Permaculture Design Boosts Plans
- Plan and Design
Firstly, design to optimise the space for shared resources. Instead of everyone having separate plots, separate goals, aim for healthy conversations, and a shared vision.
Community gardens that share the work and harvest have a far greater total yield. Shared spaces build conversations and deeper cultural understanding.
Then, consult the users in the development of the design. Productive designs fit the landscape shape to make use of gravity and natural resources. Moreso, adaptable design encourages ownership and expertise from the users.
Set Meaningful Goals Rather than Olympic Dreams
- Meaningful Goals
What do you want to achieve from this venture? What role will the community play in creating resilience in your area? Listening to the concerns of the project members, the wider community and surrounding neighbours fulfills both permaculture ethics to care for people and care for the environment.
- Build Relationships
Community gardens are often started by passionate individuals hoping to create a beautiful growing space. However, relationships will grow further by inviting people to enjoy the garden, even if they’re not interested in growing anything. So, keep the space flexible. Design for flexibility to support a range of uses. Open the community garden to complementary programs such as outdoor yoga, children’s camps, music performances, or poetry readings. The design for adaptability broadens the yield.
“The Yield Is Truly Unlimited” Graham Bell
- Connect With Partners
If we calculate the potential of a project in merely energy terms, the potential yield may look quite limited. But actually, the yield is not just measurable in kilojoules. In truth, a garden yield is not the simple sum of the energy-in subtracted from the energy-out. In fact, biology has explosive potential.
Graham Bell stresses that our yield is unlimited because life has exponential growth.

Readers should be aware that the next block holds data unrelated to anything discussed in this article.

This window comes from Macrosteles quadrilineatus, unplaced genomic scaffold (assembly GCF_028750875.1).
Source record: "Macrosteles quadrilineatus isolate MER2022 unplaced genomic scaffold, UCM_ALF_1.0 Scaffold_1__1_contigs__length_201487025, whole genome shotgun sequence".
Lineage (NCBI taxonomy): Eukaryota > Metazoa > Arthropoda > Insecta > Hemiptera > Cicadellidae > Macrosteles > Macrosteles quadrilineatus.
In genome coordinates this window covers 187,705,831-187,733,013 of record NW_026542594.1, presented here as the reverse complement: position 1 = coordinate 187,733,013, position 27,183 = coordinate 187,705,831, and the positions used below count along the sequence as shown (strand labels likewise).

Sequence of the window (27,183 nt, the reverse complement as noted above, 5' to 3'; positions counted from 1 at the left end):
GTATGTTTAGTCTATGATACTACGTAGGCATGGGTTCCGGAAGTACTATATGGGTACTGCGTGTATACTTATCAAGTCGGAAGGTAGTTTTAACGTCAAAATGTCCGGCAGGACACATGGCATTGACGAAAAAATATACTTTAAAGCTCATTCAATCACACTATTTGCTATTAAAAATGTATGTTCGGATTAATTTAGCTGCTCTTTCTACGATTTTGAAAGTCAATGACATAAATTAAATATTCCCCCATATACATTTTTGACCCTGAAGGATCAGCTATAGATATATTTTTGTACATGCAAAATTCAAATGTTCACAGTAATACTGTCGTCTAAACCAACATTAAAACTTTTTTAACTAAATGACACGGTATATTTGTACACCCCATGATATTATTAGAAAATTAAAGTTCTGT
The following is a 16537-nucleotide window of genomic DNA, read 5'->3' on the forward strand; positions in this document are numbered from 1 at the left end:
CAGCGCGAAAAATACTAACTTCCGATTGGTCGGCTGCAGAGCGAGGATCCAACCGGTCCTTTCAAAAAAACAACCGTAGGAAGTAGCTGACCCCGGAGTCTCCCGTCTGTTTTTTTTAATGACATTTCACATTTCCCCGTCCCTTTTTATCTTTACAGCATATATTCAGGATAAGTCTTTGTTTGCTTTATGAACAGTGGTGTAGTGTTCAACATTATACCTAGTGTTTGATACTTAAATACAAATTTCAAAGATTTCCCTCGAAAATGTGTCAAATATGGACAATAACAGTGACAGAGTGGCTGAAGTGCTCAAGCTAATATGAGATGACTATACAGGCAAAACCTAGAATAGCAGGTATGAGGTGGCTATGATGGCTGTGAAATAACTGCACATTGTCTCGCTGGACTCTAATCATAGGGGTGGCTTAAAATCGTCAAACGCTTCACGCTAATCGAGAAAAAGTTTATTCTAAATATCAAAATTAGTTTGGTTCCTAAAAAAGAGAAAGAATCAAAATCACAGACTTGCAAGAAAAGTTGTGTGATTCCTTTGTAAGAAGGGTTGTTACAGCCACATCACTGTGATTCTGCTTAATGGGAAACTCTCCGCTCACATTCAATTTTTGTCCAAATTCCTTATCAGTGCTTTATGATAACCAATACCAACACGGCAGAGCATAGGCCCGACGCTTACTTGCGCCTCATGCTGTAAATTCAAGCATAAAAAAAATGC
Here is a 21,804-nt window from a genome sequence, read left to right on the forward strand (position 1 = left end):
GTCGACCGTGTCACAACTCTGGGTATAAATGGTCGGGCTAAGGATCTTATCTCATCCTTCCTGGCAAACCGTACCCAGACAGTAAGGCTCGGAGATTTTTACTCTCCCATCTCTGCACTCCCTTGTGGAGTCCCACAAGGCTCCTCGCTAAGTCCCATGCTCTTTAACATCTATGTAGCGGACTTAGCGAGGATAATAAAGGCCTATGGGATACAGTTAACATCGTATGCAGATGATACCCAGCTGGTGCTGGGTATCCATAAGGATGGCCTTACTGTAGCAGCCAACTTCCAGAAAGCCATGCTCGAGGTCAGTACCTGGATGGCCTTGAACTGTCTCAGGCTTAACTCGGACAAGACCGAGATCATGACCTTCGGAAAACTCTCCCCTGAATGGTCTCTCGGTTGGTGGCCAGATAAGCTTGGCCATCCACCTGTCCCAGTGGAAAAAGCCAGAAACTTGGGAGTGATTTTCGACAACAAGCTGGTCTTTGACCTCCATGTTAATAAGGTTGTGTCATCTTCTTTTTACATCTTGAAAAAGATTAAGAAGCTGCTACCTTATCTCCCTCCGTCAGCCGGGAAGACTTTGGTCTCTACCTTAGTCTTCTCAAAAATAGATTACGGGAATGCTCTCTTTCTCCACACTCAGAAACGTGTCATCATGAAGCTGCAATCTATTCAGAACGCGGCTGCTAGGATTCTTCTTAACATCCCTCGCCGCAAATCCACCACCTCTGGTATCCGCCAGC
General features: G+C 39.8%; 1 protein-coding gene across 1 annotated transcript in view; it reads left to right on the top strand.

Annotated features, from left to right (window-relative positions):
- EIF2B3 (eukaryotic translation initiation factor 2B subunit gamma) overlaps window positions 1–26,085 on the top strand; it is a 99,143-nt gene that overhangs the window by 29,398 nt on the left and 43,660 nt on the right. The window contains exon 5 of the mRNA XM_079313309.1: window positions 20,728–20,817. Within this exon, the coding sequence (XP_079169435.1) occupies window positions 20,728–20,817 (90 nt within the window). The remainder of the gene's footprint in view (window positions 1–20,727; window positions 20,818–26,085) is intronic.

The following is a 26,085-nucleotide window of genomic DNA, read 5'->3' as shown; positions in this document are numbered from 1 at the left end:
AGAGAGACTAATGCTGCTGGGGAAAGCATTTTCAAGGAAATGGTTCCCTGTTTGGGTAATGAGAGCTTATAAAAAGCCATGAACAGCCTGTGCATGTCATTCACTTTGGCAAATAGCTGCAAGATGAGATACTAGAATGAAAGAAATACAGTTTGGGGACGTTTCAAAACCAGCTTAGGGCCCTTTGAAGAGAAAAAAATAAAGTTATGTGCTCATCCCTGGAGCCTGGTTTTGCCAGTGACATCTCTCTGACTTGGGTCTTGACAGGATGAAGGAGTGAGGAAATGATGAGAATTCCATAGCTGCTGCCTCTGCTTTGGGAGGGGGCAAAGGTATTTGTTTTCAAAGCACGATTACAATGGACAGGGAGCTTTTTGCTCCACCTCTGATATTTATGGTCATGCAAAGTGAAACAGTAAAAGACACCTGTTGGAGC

As a result, the yield from a community garden has the potential to be far greater than the effort invested.
And the social implications are immeasurable.
Furthermore, partnering with local businesses and organizations helps to magnify the yield potential. For example, a local business could regularly supply high-value organic waste (such as coffee grinds from nearby restaurants). Eventually, the community garden requires fewer inputs and the partnering business builds a powerful awareness of the value of their waste. The business owners may decide to use their waste to make an onsite garden.
As a consequence, success grows beyond the walls of the community garden.
- Establish New Community Ties
Share your message all around the local area. Let people know there’s a local space where they can grow food and friendships. You may be surprised by how many people want to get involved. If you’re lucky enough to have too much food on your hands, find ways to donate leftovers to vulnerable people.
In the end, community gardens provide healthy food and healthy physical activities. They also offer security and self-reliance in uncertain times. Best of all, these social connections nurture our mental health.
Text Coauthored by Emily Folk
Thanks to contributions from Emily who is passionate about environmental sustainability. More of her work can be found on her site, Conservation Folks, or follow her on Twitter for her latest updates.